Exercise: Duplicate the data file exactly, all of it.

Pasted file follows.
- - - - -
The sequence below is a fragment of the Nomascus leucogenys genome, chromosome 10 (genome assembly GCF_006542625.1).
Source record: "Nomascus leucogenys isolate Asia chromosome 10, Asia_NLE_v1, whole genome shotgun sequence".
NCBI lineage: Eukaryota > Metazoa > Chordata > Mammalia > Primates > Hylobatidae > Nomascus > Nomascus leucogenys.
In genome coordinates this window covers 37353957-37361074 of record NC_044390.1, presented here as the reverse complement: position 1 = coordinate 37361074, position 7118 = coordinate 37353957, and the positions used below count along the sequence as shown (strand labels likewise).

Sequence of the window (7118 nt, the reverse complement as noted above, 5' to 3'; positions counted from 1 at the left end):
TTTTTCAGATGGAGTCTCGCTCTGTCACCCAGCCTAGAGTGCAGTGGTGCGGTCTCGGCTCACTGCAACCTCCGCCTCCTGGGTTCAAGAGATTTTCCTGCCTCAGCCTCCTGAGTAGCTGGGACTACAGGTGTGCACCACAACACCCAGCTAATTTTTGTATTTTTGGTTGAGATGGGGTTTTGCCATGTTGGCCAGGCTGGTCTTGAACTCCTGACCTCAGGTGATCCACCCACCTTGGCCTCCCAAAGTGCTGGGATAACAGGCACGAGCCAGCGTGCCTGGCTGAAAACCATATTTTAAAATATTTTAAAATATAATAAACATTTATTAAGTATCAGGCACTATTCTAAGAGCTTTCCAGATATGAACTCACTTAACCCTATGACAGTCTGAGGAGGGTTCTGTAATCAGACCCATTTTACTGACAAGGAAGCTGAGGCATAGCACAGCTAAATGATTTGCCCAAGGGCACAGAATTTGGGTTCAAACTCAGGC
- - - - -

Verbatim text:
The sequence below is a fragment of the Nomascus leucogenys genome, chromosome 10 (genome assembly GCF_006542625.1).
Source record: "Nomascus leucogenys isolate Asia chromosome 10, Asia_NLE_v1, whole genome shotgun sequence".
NCBI lineage: Eukaryota > Metazoa > Chordata > Mammalia > Primates > Hylobatidae > Nomascus > Nomascus leucogenys.
In genome coordinates this window covers 37353957-37361074 of record NC_044390.1, presented here as the reverse complement: position 1 = coordinate 37361074, position 7118 = coordinate 37353957, and the positions used below count along the sequence as shown (strand labels likewise).

Sequence of the window (7118 nt, the reverse complement as noted above, 5' to 3'; positions counted from 1 at the left end):
TTTTTCAGATGGAGTCTCGCTCTGTCACCCAGCCTAGAGTGCAGTGGTGCGGTCTCGGCTCACTGCAACCTCCGCCTCCTGGGTTCAAGAGATTTTCCTGCCTCAGCCTCCTGAGTAGCTGGGACTACAGGTGTGCACCACAACACCCAGCTAATTTTTGTATTTTTGGTTGAGATGGGGTTTTGCCATGTTGGCCAGGCTGGTCTTGAACTCCTGACCTCAGGTGATCCACCCACCTTGGCCTCCCAAAGTGCTGGGATAACAGGCACGAGCCAGCGTGCCTGGCTGAAAACCATATTTTAAAATATTTTAAAATATAATAAACATTTATTAAGTATCAGGCACTATTCTAAGAGCTTTCCAGATATGAACTCACTTAACCCTATGACAGTCTGAGGAGGGTTCTGTAATCAGACCCATTTTACTGACAAGGAAGCTGAGGCATAGCACAGCTAAATGATTTGCCCAAGGGCACAGAATTTGGGTTCAAACTCAGGC